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Urban Flight

Part 2 Project 2000
Glenn Jeffrey
London South Bank University, UK
My design strategy for the Paddington Basin heliport and motel is site-centred, with emphasis on the co-situational relationships existing on the site terrain as well as the city wide scale. These relationships are examined through vistas, markers, and the sense of place. Drawings and models plot adjacencies and co-situations, forming a matrix from which result clues for formal arrangements.

The Paddington Basin is a linear strip 425 metres long by 25 metres wide, seen from Westway as a site of transformation and passage. The project responds to the intense concentration of infrastructural systems in the Paddington area. With the cost of helicopters challenging the price of a luxury car, the heliport is both a practical proposal for alternative urban transport, a link to the many airports in proximity, and a memorable means of marking the city .

The architecture is to be experienced at speed, reflecting the technology and language of flight. The sense of arrival at the motel, accelerating below the undercroft of the scheme, reawakes the particularity of transportation architecture. The towers are naturally ventilated, low drag shards of steel and glass, designed with hanging gardens: the work place in the sky reflects the biological components of the earth. The gardens act both as windbreaks and absorbers of carbon pollutants, and provide aesthetic balance to the structural and material programme.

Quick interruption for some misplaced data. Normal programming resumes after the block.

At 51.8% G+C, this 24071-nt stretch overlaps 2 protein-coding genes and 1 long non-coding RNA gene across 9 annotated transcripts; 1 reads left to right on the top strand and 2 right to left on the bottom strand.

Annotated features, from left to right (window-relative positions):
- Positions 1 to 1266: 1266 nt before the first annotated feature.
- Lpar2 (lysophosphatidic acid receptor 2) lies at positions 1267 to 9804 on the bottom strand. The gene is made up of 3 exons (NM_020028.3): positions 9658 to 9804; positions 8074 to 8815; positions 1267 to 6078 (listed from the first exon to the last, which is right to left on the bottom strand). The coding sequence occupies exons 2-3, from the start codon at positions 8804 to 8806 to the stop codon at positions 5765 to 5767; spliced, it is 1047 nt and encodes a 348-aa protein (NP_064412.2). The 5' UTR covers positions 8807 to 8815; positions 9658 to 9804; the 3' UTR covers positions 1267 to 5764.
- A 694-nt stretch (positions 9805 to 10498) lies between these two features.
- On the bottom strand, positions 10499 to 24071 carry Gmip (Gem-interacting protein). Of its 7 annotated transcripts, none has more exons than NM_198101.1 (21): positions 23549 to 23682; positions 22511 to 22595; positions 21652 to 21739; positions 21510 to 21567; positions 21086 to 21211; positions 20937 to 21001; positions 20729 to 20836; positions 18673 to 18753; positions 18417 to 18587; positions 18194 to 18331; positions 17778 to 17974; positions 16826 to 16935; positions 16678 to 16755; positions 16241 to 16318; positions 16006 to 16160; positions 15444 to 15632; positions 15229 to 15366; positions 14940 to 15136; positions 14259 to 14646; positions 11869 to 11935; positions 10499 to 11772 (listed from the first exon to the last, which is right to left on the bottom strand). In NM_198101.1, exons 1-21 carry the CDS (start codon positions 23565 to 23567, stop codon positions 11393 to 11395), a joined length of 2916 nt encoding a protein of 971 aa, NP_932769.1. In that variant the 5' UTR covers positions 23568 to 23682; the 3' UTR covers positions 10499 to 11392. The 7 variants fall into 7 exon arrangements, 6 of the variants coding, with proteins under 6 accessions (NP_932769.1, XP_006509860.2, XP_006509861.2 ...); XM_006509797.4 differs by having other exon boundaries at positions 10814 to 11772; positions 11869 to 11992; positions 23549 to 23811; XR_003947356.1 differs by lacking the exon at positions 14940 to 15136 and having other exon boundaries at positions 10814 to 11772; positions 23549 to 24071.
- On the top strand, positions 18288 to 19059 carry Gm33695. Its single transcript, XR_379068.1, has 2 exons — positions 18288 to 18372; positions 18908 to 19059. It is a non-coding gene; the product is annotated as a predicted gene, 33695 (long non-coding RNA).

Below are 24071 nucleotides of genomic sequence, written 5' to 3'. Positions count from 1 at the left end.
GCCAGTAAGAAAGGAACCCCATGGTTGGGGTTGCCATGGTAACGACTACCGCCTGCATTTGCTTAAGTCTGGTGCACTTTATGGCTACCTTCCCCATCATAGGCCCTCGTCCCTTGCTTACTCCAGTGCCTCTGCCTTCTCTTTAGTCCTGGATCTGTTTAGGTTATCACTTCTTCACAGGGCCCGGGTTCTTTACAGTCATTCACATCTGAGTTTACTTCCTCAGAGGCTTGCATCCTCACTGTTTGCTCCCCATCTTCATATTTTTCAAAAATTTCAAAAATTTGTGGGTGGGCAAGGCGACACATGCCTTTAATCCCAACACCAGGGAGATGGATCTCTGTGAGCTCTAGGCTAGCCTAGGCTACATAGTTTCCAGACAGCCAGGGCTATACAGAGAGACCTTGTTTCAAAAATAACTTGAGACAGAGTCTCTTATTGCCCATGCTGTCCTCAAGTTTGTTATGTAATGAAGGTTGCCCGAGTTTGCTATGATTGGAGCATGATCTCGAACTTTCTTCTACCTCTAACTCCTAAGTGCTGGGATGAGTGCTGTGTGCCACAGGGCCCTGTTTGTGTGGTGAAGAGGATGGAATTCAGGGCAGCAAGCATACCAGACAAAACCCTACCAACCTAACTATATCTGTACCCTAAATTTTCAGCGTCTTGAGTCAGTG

Glenn Jeffrey

This student calmly does extraordinary things. Irrepressible logic applied to the apparently illogical, graphic invention to die for, and unlimited ambition in his diploma years: these are a few of our favourite things. Yet all this was presented with a minimum of fuss: Glenn unfolds another stunning confection - but of course.

He had always looked as if he'd got the right stuff, producing some memorable early work. But the heliport/motel in the dry gulch of Paddington Basin (converted into a kind of pit lane in Glenn's world) was so massively conceived, such a very urban scheme, and so sharp both as a piece of spacemaking that...gorgeous. The towers are great markers of the entrance (and exit) to the city that the Westway commands. These structures are both technological and modern, but distinguished by a fragile skin barely presenting any resistance to the wind: aerodynamic, bioclimatic architecture.

Yet the motel has its own, equal presence. The plan suggests a place that is efficient, but also convivial. The whole project is a very accomplished piece of city planning, but the resolution up close is just as satisfying. Knowing where to obsess and when to let loose are good qualities in an architect.

• Page Hits: 1369         • Entry Date: 09 February 2000         • Last Update: 10 May 2001